How to Help a Pet in an Emergency

Any sort of emergency can be extremely frightening, but this is particularly true when it comes a medical emergency that is affecting your pet. Regardless of how strong the bond is between you, your pet will be unable to communicate to you exactly what is wrong and what you can do to help him.

Thankfully, there are some things that you can do to help your pet in an emergency, starting with calling our vet.

Find a great emergency veterinary service

Our veterinarian is your best support in emergency, and it is essential that you seek out an experienced and reputable out-of-hours vet as soon as you take on a pet. Familiarize yourself with their location and input their number into your home phone and cell, so that you don’t have to rush about finding their contact details if an emergency does arise.

In the case of an accident or emergency, our veterinarian should be the first call that you make. You will probably need to describe the situation, including any wounds or symptoms that your pet has. Our vet will be able to tell you what first aid it is safe to administer, and how to best transport your animal to them. It may be that your pet needs emergency assistance treatment before he can be moved.

Basic first aid

It may be necessary for you to perform basic first aid at the scene. However, before you do this you may wish to consider covering your pet’s mouth with a rudimentary muzzle if appropriate. Animals that are in pain may lash out with their teeth, even if they are usually placid. By putting his mouth in a muzzle, you could prevent becoming injured yourself. If you don’t have an actual muzzle, use some long strips of fabric to do the job.

Here are just some of the most common types of first aid that you may need to administer. For other types of injury, speak to our vet immediately.

What to do if your pet is bleeding

If your pet is bleeding profusely, you should apply pressure to the wound to stem the bleeding. Then wrap it firmly, but not so tight that you cut off the circulation, in a bandage and get to our veterinarian.

What to do if your pet is choking

If your pet is choking, her life is in danger. She may paw at her mouth, shake her head vigorously, and sound like she is struggling to breathe. Never put your fingers in her mouth as this could push any obstruction further in, and you could get bitten. Instead, strike her firmly between her shoulder blades to try and dislodge whatever is causing her to choke.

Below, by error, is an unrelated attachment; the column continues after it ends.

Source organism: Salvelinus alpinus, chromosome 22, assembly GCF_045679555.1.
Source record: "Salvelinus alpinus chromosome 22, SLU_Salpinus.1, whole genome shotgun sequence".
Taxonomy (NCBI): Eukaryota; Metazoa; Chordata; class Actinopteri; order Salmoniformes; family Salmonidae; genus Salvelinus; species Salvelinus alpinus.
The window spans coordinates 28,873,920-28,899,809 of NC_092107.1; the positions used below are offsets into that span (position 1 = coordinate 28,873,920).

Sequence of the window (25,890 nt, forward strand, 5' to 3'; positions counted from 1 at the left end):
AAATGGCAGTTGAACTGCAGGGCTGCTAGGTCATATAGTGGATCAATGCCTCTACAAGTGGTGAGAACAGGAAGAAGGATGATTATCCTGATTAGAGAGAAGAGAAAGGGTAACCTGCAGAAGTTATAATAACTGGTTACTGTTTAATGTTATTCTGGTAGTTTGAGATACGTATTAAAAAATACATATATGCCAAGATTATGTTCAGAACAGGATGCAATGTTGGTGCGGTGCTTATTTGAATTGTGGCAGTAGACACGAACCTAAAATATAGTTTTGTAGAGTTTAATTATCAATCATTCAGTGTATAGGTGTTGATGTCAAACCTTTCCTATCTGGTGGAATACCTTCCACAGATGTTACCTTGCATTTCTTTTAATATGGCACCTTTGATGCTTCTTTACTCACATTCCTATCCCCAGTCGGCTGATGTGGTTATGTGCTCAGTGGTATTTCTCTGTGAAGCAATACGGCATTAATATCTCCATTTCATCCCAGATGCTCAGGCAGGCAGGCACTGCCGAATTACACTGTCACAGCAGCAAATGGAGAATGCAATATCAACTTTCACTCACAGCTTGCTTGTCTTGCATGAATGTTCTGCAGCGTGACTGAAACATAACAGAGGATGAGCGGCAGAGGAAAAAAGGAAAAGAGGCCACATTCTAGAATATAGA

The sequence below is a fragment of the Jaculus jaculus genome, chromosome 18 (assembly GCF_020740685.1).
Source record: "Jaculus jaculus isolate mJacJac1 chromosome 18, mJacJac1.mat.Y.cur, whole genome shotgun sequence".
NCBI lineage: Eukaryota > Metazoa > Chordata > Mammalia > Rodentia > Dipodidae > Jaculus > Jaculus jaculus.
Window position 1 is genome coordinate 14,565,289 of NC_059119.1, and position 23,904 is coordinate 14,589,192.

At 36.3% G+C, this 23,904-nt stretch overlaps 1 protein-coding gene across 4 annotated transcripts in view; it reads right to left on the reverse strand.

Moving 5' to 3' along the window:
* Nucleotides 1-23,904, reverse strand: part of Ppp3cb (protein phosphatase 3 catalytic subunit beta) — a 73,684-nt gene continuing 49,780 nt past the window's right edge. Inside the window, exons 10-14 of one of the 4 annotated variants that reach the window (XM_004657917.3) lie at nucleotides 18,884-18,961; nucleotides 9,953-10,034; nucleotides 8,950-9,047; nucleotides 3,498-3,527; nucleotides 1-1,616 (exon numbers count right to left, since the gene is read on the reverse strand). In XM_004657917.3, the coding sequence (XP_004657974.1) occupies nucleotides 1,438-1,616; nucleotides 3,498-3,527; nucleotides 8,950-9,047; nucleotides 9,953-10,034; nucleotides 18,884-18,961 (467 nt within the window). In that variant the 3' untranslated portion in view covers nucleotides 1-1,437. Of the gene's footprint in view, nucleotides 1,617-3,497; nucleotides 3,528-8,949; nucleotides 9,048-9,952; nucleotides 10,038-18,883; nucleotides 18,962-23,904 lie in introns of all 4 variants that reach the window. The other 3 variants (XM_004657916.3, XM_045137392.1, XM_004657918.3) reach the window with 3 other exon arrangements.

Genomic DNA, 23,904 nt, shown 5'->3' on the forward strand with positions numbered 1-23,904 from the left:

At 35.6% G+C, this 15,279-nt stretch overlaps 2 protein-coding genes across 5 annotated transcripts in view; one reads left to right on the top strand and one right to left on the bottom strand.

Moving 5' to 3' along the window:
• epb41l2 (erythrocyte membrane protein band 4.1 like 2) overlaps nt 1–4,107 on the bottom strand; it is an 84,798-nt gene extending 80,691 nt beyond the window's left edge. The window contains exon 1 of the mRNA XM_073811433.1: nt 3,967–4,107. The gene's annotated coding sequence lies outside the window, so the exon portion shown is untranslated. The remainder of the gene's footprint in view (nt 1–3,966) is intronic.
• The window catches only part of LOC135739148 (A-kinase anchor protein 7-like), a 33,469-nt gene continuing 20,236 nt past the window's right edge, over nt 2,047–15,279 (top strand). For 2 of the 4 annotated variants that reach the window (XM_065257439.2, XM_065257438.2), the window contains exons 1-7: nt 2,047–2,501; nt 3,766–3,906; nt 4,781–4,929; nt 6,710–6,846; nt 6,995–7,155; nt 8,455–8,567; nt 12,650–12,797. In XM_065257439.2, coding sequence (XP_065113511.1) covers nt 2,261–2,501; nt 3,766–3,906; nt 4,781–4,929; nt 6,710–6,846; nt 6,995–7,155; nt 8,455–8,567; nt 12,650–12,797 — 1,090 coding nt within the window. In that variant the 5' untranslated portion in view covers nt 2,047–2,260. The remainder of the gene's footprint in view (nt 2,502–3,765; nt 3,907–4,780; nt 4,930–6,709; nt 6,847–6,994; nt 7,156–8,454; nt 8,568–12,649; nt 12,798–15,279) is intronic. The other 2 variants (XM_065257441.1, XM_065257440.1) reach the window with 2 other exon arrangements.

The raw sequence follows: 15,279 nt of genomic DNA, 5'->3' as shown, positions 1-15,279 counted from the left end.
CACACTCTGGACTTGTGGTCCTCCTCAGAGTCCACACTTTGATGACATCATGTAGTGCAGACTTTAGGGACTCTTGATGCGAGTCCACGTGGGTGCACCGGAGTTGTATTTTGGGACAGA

What to do if your pet has been burned

Burns can be difficult to assess as your pet’s fur tends to get in the way. Apply cold towels to the area and speak to our vet for further advice.

What to do if you think your pet has hypothermia

Hypothermia is a very real risk in the wintertime, and predominantly affects animals that have spent a great deal of time outdoors. Usual symptoms of hypothermia include a slow pulse, shallow breathing, confusion, and lack of consciousness. If your pet is wet, dry her off thoroughly, and then wrap her pre-warmed towels. Use your dryer to warm them if necessary. It is essential to bring her temperature up gradually.

What to do if you think your pet has broken a bone

Immobilize your pet as much as possible if you think she has inured her neck or back or broken a bone. Use a firm, flat surface such as a piece of wood or plastic, to transport her to our veterinary offices.

What constitutes a veterinary emergency

Some owners worry about whether an accident or injury is actually classed as a veterinary emergency, and whether they should wait to take their pet to their usual in-hours veterinarian. To help you identify is urgent care is needed, here is a list of pet emergencies that require immediate professional care.

- Difficulty breathing

- Seizures or fits

- Electric shock

- Severe trauma

- Heart exhaustion

- Hypothermia

- Unconsciousness

- Profuse bleeding

- Extreme lethargy

- Painful or bloated abdomen

- Painful eyes, with protruding eyeballs

- Paralysis

- Persistent vomiting or diarrhea

- Suspected or confirmed poisoning

- Prolapse of the rectum or uterus

- Prolonged labor or difficulty giving birth

If you are still worried about helping your pet in an emergency, you could consider finding out of there are any pet first aid courses in your local area. Ask around or contact us and speak to our veterinarian to find out more.